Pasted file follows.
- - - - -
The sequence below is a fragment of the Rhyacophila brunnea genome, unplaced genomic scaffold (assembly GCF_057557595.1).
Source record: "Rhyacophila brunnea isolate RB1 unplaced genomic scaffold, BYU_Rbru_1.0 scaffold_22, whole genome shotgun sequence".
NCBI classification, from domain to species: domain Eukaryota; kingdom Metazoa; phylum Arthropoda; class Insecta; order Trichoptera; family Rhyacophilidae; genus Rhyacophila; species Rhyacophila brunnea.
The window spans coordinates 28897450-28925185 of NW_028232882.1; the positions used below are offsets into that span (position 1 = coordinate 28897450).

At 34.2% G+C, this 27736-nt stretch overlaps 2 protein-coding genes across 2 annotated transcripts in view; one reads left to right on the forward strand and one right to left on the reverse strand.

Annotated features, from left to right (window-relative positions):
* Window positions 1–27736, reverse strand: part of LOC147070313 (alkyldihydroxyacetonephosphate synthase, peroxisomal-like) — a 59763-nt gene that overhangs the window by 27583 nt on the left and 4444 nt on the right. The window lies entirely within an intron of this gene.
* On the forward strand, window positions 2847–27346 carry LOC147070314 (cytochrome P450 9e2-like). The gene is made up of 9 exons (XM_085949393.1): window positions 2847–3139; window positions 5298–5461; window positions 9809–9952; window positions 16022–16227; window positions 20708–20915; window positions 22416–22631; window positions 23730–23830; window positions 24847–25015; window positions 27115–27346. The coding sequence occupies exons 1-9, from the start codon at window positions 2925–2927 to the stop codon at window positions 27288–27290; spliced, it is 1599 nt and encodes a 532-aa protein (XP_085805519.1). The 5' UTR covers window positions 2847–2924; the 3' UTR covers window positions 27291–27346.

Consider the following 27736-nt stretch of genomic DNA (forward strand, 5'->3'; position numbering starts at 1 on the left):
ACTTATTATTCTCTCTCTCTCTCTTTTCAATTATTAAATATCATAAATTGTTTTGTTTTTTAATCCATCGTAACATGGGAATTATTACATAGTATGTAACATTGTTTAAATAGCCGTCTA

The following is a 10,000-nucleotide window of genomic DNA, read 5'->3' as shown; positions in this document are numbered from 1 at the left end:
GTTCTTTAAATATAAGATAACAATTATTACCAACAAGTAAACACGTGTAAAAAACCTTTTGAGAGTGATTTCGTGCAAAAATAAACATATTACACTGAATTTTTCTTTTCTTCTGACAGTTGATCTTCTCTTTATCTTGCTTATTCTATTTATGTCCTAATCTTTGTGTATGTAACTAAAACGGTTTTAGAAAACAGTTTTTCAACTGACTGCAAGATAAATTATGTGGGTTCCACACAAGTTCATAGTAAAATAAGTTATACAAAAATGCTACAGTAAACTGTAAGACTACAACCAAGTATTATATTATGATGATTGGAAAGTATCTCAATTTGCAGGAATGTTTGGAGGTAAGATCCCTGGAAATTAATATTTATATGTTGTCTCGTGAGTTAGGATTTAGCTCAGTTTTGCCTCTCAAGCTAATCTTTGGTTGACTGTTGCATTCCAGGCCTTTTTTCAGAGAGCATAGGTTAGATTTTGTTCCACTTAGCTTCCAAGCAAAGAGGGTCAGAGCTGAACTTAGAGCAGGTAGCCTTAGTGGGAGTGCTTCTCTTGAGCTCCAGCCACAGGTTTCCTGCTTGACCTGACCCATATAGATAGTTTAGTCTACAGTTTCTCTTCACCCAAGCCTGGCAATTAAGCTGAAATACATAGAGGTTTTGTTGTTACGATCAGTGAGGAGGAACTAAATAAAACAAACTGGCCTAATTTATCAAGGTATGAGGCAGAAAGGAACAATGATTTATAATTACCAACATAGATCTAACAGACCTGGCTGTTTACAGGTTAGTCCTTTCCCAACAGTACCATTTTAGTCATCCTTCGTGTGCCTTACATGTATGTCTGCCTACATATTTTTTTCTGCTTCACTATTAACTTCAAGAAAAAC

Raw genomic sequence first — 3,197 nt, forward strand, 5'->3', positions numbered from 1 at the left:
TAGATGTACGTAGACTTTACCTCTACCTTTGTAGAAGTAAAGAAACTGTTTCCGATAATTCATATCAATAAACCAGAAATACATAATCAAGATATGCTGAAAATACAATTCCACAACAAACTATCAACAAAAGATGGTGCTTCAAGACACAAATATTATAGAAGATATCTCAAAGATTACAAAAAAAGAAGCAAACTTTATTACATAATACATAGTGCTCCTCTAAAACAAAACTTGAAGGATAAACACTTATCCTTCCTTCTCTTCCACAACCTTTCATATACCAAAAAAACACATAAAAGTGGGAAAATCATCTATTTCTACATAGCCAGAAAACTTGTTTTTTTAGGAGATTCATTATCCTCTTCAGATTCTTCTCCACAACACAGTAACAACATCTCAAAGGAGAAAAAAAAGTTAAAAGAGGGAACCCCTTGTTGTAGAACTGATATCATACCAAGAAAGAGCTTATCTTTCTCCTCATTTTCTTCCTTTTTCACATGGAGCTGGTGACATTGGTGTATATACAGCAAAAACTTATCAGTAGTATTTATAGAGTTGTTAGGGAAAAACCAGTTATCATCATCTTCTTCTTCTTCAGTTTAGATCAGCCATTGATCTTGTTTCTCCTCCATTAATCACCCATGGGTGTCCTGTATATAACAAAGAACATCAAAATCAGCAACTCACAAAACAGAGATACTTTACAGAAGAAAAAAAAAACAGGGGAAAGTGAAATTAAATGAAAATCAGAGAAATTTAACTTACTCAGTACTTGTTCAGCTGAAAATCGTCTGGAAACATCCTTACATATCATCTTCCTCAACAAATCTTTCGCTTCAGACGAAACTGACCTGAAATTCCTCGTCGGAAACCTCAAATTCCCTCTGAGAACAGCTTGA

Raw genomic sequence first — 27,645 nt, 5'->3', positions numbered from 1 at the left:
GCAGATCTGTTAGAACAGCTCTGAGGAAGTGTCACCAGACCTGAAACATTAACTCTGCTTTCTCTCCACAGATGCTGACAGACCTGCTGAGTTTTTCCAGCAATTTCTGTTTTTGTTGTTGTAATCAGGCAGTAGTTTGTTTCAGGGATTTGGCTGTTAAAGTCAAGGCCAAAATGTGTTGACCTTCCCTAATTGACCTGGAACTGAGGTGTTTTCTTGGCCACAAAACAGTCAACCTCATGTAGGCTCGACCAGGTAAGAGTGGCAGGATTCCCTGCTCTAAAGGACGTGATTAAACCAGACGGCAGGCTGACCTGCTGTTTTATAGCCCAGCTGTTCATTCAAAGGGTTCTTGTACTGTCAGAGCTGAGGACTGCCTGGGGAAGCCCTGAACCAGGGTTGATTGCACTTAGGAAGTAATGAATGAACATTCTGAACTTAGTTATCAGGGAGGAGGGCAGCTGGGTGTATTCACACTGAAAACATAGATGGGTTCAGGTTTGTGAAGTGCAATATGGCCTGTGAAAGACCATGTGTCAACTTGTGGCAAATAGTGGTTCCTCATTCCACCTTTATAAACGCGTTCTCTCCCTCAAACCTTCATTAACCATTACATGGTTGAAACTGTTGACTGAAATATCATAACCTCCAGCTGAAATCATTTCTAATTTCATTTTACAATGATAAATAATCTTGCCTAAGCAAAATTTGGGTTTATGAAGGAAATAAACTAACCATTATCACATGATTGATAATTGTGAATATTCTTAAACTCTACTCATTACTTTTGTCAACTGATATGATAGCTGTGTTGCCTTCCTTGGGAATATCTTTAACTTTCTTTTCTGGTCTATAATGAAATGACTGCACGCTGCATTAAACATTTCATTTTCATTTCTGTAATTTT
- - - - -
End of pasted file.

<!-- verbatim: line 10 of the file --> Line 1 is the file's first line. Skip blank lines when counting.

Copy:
ACTTATTATTCTCTCTCTCTCTCTTTTCAATTATTAAATATCATAAATTGTTTTGTTTTTTAATCCATCGTAACATGGGAATTATTACATAGTATGTAACATTGTTTAAATAGCCGTCTA